What function of APC protein is regulated by beta-catenin? It is noteworthy that in actively migrating epithelial cells, bundles of microtubules invade cell extentions and coalesce at clusters of APC protein that are localized at the leading edge of cell protrusions. In vitro, APC protein binds to and bundles microtubules; in transfected cells, exogenous APC protein codistributes along the length of microtubules. Addition of nocodazole to cells results in disruption of both microtubules and APC protein localization to the tips of membrane extensions and inhibition of direct cell migration. An interesting corollary to these observations is that during the formation of stable extensions in growth cone outgrowth, individual microtubules actively invade cell protrusions and are subsequently organized into bundles that stabilize the direction of migration. Formation of cell extensions during epithelial tubulogenesis may involve similar processes in which establishing and stabilizing the direction of migration involves the reorganization and stabilization of microtubules. It is suggested that beta-catenin regulates a function of APC protein in organizing microtubules that are required for the formation and/or stabilization of cell extensions during tubulogenesis (Pollack, 1997).

Human LAR, the homolog of DLAR, a Drosophila transmembrane protein tyrosine phosphatase, associates with the cadherin-catenin complex. This association requires the amino-terminal domain of ß-catenin but does not require the armadillo repeats, which mediate association with cadherins. The association is not mediated by alpha-catenin or by cadherins. LAR-protein tyrosine phosphatases are phosphorylated on tyrosine in a TrkA-dependent manner, and their association with the cadherin-catenin complex is reduced in cells treated with NGF. It is proposed that changes in tyrosine phosphorylation of ß-catenin, mediated by TrkA and LAR-PTPs control cadherin adhesive function during processes such as neurite outgrowth (Kypta, 1996).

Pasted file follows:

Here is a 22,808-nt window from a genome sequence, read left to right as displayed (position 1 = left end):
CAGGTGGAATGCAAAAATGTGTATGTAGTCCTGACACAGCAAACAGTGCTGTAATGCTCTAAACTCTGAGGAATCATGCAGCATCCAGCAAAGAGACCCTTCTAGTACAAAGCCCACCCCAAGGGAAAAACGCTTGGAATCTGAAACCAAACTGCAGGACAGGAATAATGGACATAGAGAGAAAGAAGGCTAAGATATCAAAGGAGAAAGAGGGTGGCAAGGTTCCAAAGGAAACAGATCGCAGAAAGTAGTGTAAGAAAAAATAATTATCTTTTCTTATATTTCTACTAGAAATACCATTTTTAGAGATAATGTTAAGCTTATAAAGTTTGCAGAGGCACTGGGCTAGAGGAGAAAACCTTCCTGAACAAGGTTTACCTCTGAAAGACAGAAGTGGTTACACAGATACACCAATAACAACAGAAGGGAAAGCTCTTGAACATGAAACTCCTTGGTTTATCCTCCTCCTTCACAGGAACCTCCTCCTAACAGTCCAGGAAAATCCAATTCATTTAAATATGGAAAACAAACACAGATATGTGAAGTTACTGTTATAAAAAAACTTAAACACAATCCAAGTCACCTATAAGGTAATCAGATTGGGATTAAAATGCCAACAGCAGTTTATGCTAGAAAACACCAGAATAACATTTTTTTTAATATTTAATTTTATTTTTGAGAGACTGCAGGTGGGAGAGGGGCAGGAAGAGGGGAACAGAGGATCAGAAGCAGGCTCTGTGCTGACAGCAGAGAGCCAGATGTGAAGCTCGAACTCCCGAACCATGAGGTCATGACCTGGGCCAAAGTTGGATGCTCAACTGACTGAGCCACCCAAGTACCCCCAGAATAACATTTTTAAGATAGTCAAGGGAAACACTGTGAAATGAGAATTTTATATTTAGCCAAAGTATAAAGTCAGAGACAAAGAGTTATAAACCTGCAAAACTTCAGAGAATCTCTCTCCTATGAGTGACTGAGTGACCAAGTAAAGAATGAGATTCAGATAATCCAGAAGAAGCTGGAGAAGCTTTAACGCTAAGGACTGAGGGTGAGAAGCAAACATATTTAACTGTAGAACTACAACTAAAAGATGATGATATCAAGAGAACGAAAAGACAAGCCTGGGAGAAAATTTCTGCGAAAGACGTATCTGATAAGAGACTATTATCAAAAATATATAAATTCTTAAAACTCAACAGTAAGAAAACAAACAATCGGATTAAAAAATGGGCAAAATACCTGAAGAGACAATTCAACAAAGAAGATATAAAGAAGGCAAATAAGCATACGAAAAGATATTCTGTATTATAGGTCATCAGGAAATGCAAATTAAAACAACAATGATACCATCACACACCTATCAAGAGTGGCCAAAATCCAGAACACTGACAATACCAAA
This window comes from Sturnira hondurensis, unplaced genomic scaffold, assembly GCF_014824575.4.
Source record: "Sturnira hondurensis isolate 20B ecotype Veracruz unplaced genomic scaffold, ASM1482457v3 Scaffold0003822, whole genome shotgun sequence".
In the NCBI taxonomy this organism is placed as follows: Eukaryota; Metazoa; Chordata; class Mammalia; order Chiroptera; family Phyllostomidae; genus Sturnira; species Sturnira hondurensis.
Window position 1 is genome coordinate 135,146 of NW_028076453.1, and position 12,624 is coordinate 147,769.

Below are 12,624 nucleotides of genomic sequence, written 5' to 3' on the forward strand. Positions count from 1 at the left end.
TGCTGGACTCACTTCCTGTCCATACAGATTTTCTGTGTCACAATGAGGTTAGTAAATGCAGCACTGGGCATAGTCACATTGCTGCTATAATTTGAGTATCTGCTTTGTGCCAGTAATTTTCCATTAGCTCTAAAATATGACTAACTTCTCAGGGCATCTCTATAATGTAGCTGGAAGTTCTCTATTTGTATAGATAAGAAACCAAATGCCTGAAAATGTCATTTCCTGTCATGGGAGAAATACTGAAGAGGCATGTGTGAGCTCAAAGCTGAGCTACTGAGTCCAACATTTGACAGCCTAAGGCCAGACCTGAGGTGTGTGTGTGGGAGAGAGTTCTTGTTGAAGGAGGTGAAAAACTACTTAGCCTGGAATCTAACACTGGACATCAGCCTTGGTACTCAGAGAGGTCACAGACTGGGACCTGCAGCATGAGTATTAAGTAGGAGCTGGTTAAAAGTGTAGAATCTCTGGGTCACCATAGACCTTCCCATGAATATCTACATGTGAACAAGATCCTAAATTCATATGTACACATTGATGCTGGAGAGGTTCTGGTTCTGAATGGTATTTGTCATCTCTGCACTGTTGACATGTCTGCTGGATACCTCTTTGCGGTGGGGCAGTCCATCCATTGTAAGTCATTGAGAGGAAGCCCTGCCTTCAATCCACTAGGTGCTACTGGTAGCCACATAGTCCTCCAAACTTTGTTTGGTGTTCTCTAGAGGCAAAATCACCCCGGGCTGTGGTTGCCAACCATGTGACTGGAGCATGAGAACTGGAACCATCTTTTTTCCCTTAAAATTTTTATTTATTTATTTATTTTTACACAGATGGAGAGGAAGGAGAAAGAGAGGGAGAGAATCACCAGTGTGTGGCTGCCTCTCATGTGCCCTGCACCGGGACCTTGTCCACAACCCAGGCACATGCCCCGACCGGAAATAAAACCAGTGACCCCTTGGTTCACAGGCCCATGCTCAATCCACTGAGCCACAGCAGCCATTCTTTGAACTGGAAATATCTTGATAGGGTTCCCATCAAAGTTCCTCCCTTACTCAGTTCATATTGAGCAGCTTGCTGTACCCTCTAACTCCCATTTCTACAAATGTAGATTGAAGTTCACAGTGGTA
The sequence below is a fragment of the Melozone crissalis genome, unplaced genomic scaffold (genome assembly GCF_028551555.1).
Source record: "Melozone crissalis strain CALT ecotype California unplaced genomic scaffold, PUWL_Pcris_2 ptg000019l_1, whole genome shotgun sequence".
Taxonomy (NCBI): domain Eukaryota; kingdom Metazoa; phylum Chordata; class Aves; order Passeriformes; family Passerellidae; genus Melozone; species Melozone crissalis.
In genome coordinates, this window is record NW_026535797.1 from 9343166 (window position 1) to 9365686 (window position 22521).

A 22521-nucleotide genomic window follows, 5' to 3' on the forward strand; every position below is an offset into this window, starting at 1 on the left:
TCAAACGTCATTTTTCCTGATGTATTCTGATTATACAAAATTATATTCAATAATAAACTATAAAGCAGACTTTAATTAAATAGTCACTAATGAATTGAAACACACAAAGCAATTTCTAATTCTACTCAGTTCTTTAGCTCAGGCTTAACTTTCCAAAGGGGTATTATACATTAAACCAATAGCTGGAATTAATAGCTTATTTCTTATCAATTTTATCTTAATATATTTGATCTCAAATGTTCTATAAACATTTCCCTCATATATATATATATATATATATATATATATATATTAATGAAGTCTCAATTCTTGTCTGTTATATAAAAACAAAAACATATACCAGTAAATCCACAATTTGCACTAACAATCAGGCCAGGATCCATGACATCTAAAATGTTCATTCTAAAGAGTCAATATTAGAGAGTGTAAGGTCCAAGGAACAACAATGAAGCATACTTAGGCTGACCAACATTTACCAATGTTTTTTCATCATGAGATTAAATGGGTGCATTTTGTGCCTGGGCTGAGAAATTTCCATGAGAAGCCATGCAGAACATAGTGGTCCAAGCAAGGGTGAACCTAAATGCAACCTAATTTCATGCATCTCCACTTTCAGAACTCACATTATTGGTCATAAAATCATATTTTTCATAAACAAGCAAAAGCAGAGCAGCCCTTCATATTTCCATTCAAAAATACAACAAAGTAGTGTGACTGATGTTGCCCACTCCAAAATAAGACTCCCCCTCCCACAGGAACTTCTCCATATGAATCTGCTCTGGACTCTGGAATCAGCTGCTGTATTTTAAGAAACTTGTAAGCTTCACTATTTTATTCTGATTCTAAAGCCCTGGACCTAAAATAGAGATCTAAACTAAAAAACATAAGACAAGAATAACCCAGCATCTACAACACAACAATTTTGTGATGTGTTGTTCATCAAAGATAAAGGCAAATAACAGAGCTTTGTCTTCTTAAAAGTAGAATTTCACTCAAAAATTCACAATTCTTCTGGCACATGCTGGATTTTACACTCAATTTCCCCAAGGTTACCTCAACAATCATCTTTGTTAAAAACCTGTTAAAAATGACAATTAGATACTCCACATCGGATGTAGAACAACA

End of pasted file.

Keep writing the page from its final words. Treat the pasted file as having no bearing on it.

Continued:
One approach to understanding the function of presenilin 1 (PS1) is to identify those proteins with which it interacts. Evidence for a function in developmental patterning comes from C. elegans, in which a PS homolog has been identified by screening for suppressors of a mutation in Notch/lin-12, a gene that specifies cell fate. However, this genetic experiment cannot determine which proteins directly interact with PS1. Therefore, the two hybrid system and confirmatory co-immunoprecipitations were used to identify a novel catenin, termed delta-catenin, that interacts with PS1 and is principally expressed in brain. The catenins are a gene family related to the Armadillo gene in Drosophila, some of which appear to have dual roles: they are components of cell-cell adherens junctions, and may also serve as intermediates in the Wingless (Wg) signaling pathway, which, like Notch/lin-12, is also responsible for a variety of inductive signaling events. In the non-neuronal 293 cell line, PS1 interacts with beta-catenin, the family member with the greatest homology to Armadillo. Wg and Notch interactions are mediated by the Dishevelled gene, which may form a signaling complex with PS1 and Wg pathway intermediates to regulate the function of the Notch/lin-12 gene (Zhou, 1997).

Mutations of the presenilin-1 gene are a major cause of familial early-onset Alzheimer's disease. Presenilin-1 can associate with members of the catenin family of signaling proteins, but the significance of this association is unknown. Presenilin-1 is shown to form a complex with beta-catenin in vivo that increases beta-catenin stability. Pathogenic mutations in the presenilin-1 gene reduce the ability of presenilin-1 to stabilize beta-catenin, and lead to increased degradation of beta-catenin in the brains of transgenic mice. Moreover, beta-catenin levels are markedly reduced in the brains of Alzheimer's disease patients with presenilin-1 mutations. Loss of beta-catenin signaling increases neuronal vulnerability to apoptosis induced by amyloid-beta protein. Thus, mutations in presenilin-1 may increase neuronal apoptosis by altering the stability of beta-catenin, predisposing individuals to early-onset Alzheimer's disease (Zhang, 1998).

Families bearing mutations in the presenilin-1 (PSI) gene develop Alzheimer's disease (AD). However, the mechanism through which PS1 causes AD is unclear. The co-immunoprecipitation with PS1 in transfected COS-7 cells indicates that PSI directly interacts with endogenous beta-catenin, and the interaction requires residues 322-450 of PSI and 445-676 of beta-catenin. Both proteins are co-localized in the endoplasmic reticulum. Over-expression of PS1 reduces the level of cytoplasmic beta-catenin, and inhibits beta-catenin-T cell factor-regulated transcription. These results indicate that PSI plays a role as inhibitor of the beta-catenin signal, which may be connected with the AD dysfunction (Murayama, 1998).